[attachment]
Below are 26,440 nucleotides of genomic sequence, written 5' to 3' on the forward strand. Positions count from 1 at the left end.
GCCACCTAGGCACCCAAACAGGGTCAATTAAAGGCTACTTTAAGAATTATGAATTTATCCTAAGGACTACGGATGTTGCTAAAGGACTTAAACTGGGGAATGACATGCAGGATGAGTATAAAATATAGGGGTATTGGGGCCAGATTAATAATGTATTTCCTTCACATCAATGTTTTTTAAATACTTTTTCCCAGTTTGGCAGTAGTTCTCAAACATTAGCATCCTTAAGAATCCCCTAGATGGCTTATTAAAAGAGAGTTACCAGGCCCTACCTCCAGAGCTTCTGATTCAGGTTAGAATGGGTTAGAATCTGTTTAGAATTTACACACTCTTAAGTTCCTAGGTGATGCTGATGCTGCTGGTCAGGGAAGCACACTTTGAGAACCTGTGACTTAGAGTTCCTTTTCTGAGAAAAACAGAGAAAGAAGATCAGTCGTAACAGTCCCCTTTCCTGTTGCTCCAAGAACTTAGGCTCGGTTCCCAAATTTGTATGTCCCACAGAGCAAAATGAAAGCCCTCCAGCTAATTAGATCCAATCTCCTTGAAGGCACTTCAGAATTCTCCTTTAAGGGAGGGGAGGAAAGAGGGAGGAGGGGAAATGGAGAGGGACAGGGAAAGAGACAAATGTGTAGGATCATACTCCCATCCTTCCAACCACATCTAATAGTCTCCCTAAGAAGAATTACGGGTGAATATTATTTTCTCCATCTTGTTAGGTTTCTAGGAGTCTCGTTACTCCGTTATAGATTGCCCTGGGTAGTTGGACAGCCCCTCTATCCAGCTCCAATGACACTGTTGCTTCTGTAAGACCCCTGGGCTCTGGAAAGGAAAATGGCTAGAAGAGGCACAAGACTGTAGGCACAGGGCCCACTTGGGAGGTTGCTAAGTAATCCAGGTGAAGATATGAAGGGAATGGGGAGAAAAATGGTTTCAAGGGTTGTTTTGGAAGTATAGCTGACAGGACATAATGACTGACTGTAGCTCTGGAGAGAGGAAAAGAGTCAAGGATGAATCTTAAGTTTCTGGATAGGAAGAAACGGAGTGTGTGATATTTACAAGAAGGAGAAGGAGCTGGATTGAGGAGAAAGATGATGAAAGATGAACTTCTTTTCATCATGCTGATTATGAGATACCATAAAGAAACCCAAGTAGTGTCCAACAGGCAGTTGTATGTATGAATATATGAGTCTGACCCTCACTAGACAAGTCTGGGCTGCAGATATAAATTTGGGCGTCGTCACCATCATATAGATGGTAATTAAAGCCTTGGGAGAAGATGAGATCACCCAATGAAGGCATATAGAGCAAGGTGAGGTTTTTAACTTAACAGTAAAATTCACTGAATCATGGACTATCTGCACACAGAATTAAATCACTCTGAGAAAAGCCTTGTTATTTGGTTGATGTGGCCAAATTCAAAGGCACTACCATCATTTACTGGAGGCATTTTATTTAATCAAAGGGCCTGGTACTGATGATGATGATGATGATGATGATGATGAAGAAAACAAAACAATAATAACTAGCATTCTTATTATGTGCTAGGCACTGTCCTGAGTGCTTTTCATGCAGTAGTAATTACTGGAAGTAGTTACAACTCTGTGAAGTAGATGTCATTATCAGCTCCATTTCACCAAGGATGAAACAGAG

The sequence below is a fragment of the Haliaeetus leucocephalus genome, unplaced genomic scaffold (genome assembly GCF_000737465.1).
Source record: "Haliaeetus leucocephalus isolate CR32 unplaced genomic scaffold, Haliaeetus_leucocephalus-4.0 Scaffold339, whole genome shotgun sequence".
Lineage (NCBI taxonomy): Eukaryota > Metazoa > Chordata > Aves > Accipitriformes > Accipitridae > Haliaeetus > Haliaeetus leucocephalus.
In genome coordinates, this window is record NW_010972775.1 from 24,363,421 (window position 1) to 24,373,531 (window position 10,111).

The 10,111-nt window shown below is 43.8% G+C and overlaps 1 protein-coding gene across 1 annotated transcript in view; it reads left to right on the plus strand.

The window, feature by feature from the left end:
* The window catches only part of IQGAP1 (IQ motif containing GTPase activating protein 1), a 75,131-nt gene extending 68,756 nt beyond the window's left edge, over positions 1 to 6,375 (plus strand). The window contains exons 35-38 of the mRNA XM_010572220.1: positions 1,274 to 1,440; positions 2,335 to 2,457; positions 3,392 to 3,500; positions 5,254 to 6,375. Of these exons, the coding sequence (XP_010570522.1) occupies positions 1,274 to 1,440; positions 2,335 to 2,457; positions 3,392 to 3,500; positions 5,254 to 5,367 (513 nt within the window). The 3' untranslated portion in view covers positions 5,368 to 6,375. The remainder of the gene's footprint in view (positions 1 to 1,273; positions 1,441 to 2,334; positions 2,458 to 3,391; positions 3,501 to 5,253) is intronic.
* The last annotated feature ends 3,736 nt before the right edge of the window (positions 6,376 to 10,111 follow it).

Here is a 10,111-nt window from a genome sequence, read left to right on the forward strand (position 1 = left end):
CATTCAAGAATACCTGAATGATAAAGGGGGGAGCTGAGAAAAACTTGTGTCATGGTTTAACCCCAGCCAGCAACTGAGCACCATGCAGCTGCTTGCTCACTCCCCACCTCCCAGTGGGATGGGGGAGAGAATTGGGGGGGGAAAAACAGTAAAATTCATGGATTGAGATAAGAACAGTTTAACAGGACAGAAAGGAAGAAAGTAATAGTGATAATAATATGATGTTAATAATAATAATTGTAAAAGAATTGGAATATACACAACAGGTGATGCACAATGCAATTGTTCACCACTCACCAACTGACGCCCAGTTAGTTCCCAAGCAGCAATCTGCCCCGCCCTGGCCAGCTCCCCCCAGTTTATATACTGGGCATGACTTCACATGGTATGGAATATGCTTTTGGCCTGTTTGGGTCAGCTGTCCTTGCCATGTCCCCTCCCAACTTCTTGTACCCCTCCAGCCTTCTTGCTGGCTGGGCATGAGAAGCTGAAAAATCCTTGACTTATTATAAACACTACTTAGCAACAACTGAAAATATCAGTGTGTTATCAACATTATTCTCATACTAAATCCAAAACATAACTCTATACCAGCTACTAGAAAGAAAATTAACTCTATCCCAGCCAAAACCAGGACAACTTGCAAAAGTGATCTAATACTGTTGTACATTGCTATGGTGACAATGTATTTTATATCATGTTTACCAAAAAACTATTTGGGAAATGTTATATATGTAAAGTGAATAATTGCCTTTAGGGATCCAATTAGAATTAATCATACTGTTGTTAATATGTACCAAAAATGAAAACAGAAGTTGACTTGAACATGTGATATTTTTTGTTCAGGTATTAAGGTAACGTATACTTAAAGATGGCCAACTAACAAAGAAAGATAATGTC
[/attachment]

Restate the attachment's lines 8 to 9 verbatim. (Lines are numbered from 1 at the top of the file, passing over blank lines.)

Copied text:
The window, feature by feature from the left end:
* The window catches only part of IQGAP1 (IQ motif containing GTPase activating protein 1), a 75,131-nt gene extending 68,756 nt beyond the window's left edge, over positions 1 to 6,375 (plus strand). The window contains exons 35-38 of the mRNA XM_010572220.1: positions 1,274 to 1,440; positions 2,335 to 2,457; positions 3,392 to 3,500; positions 5,254 to 6,375. Of these exons, the coding sequence (XP_010570522.1) occupies positions 1,274 to 1,440; positions 2,335 to 2,457; positions 3,392 to 3,500; positions 5,254 to 5,367 (513 nt within the window). The 3' untranslated portion in view covers positions 5,368 to 6,375. The remainder of the gene's footprint in view (positions 1 to 1,273; positions 1,441 to 2,334; positions 2,458 to 3,391; positions 3,501 to 5,253) is intronic.